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Trees 'grow faster due to global warming'

Trees are growing faster as a result of man-made global warming, a study suggests.


Trees seems to be growing faster because of climate change, the study claimed.
In one forest studied by researchers an extra 1.8 tonnes of timber per acre is appearing each year.
The trees, in the US state of Maryland, are sprouting up more quickly than at any time in the past 225 years, say the scientists.
They put the accelerated growth down to rising levels of atmospheric carbon dioxide, higher temperatures and longer growing seasons.
The discovery was made by researchers who spent more than 20 years tracking the growth of 55 stands of mixed hardwood forest plots.

They compared trees ranging from five to 225 years old. More than 90 per cent of the stands were found to have grown two to four times faster than expected.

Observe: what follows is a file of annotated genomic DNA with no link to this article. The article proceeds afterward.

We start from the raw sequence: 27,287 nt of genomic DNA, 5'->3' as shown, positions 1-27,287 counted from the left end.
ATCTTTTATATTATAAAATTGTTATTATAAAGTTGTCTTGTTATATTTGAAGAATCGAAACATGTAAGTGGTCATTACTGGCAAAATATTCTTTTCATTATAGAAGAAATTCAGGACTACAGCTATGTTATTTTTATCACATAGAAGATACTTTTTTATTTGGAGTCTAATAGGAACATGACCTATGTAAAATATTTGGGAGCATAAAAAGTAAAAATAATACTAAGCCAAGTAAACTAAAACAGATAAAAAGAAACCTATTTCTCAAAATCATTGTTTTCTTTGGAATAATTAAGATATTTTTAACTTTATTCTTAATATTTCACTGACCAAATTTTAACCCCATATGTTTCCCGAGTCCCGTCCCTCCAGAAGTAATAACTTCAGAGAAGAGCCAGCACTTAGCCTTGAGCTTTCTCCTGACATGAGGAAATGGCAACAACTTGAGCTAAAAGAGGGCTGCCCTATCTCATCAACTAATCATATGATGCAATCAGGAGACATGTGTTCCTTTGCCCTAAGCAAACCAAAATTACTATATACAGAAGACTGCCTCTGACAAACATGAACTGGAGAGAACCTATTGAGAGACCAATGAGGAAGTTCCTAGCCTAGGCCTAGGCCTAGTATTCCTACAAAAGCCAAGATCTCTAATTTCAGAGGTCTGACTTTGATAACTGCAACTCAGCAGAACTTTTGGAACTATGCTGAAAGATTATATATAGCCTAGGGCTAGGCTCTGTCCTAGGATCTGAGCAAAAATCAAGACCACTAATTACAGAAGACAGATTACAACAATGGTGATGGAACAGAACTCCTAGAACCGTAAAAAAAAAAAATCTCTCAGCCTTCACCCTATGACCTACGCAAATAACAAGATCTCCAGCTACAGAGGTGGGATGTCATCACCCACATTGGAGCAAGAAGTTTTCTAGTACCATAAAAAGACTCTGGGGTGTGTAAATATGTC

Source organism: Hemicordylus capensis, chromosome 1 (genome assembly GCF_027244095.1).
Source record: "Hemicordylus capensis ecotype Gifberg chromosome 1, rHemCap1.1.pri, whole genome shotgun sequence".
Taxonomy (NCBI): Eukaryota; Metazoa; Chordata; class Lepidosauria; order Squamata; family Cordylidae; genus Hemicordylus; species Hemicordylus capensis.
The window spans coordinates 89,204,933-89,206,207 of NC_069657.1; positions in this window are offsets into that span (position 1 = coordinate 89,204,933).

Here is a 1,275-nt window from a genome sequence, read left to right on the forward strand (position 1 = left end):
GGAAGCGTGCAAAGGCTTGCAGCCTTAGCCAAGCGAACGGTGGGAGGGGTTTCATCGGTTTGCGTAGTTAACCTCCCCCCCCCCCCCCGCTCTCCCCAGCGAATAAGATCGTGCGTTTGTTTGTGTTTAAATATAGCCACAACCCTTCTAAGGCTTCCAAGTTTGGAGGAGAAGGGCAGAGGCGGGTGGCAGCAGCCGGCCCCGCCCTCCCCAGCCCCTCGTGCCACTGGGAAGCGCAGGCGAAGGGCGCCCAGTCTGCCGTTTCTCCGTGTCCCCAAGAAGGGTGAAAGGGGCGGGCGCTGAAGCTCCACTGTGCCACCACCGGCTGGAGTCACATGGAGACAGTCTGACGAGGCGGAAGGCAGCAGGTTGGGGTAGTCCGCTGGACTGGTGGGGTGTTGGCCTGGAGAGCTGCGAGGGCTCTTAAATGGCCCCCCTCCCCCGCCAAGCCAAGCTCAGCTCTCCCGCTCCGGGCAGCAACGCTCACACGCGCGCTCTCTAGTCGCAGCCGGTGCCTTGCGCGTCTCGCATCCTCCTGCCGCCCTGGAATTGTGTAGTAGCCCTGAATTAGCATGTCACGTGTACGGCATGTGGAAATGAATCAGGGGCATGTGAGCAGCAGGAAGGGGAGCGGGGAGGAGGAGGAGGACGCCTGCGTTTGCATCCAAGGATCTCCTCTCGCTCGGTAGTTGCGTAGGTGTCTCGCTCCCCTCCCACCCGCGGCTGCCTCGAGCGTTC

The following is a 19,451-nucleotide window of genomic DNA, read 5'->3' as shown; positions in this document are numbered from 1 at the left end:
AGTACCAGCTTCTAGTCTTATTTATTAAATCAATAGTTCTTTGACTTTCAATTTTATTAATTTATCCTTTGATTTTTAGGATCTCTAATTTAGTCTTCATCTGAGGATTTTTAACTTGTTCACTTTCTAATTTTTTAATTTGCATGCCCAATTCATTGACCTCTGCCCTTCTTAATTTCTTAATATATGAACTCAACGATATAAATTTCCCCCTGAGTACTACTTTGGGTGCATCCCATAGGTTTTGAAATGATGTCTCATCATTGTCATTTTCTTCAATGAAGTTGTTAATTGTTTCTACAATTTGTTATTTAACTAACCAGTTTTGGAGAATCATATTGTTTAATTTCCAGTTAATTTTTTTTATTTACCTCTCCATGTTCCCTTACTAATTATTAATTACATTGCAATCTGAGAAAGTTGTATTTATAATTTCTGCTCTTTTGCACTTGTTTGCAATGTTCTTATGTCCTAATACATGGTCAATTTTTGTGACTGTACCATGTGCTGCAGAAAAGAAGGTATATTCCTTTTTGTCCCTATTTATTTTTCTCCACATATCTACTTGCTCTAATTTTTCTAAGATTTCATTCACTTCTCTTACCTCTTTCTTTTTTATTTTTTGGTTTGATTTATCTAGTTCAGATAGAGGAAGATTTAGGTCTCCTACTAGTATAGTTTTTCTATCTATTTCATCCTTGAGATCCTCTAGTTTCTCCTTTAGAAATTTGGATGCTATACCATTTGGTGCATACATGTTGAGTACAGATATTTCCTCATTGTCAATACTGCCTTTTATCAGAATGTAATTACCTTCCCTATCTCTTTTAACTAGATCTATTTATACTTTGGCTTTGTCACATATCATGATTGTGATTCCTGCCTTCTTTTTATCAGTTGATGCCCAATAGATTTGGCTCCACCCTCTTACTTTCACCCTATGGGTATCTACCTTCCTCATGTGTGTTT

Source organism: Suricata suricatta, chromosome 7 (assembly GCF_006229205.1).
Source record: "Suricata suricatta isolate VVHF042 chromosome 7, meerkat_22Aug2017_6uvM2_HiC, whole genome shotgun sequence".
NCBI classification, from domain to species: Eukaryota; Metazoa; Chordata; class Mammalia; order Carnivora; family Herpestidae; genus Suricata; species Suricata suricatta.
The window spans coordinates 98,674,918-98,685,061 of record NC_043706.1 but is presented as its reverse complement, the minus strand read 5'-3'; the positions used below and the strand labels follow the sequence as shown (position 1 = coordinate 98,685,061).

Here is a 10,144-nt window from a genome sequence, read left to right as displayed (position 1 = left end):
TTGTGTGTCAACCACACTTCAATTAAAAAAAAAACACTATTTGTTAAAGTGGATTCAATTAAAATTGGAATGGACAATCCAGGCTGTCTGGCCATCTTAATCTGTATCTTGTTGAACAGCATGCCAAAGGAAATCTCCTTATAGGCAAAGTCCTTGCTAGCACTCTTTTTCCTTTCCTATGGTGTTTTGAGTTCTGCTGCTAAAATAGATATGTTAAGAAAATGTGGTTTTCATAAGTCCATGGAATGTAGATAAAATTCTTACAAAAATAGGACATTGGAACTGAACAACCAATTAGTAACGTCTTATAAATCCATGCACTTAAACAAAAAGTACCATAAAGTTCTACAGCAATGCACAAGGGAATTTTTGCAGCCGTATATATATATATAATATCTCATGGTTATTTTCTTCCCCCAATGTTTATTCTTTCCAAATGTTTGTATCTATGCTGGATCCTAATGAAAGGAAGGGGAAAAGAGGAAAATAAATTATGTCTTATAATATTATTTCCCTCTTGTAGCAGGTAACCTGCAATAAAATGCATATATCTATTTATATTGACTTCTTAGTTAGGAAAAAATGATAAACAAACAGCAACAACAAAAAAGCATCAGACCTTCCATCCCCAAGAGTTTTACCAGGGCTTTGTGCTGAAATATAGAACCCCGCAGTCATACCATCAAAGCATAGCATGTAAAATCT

By grouping the stands by age, the researchers demonstrated that the accelerated growth is a recent phenomenon.
Ecologist Geoffrey Parker, from the Smithsonian Environmental Research Centre in Edgewater, Maryland, said: ''We made a list of reasons why these forests could be growing faster and then ruled half of them out.''
The best explanation was a response to climate change, he said.
In the past 22 years, carbon dioxide levels where the study was conducted had risen 12 per cent, the average temperature had increased by nearly three tenths of a degree, and the growing season had lengthened by 7.8 days.
The trees had more carbon dioxide to help them obtain energy from the Sun, and an extra week in which to grow, said the researchers.

The findings are reported in the journal Proceedings of the National Academy of Sciences.

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